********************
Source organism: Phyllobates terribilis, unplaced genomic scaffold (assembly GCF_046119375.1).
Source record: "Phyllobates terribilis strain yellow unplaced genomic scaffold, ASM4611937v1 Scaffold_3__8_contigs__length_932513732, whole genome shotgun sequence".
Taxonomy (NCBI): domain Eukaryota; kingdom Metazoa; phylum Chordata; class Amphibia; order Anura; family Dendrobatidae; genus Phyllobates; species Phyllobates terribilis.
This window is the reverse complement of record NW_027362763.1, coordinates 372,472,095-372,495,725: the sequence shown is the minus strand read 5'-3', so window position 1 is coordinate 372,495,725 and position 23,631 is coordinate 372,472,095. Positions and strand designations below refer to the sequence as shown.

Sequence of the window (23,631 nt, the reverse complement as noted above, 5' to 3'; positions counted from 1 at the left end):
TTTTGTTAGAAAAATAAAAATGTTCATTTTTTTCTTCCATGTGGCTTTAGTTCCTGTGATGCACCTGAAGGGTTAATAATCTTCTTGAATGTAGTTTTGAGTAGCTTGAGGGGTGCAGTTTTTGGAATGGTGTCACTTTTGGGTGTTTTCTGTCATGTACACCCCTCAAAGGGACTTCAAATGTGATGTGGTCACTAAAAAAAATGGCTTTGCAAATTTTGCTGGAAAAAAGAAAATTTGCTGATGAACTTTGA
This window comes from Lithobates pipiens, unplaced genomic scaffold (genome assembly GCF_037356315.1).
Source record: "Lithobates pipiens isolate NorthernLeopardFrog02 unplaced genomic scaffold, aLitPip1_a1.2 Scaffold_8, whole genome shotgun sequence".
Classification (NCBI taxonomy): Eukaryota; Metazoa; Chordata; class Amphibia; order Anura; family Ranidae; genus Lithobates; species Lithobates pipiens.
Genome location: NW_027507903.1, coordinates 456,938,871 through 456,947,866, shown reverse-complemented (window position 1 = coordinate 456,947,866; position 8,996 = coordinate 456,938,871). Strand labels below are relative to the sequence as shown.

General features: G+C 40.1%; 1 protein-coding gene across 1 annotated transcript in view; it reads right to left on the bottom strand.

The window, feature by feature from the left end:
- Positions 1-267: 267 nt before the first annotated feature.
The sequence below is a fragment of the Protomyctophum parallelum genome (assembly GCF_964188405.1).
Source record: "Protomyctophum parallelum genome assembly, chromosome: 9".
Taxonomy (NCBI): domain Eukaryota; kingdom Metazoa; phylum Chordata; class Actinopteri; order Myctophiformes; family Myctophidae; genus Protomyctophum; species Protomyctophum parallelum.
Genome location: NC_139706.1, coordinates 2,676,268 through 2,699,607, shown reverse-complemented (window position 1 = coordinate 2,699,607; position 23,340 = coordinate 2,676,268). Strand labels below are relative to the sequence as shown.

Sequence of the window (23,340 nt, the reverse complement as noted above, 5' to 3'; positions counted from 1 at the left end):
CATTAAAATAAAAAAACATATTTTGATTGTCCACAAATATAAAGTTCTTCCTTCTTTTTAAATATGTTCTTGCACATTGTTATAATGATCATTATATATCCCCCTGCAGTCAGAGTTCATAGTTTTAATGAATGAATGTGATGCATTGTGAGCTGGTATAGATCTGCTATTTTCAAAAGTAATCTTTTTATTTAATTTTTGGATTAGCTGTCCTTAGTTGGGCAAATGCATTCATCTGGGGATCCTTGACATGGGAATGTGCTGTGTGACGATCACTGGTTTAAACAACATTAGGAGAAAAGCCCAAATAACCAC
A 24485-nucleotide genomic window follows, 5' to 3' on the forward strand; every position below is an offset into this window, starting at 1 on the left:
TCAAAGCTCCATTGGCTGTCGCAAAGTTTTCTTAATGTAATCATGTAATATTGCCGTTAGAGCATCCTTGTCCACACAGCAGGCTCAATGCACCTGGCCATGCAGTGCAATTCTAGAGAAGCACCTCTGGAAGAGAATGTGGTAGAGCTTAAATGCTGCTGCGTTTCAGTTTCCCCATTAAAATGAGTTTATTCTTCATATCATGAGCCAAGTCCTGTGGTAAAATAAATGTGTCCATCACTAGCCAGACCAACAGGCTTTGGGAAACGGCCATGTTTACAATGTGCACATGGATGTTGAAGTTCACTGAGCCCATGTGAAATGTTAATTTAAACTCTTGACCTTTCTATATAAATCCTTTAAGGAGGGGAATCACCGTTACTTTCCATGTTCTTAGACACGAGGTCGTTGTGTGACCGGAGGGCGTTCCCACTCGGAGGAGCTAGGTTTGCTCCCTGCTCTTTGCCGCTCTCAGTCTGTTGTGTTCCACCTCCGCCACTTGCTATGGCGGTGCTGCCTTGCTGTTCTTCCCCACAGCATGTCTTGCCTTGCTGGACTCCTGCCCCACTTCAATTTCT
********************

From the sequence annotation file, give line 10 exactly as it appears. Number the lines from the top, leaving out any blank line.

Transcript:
Genome location: NW_027507903.1, coordinates 456,938,871 through 456,947,866, shown reverse-complemented (window position 1 = coordinate 456,947,866; position 8,996 = coordinate 456,938,871). Strand labels below are relative to the sequence as shown.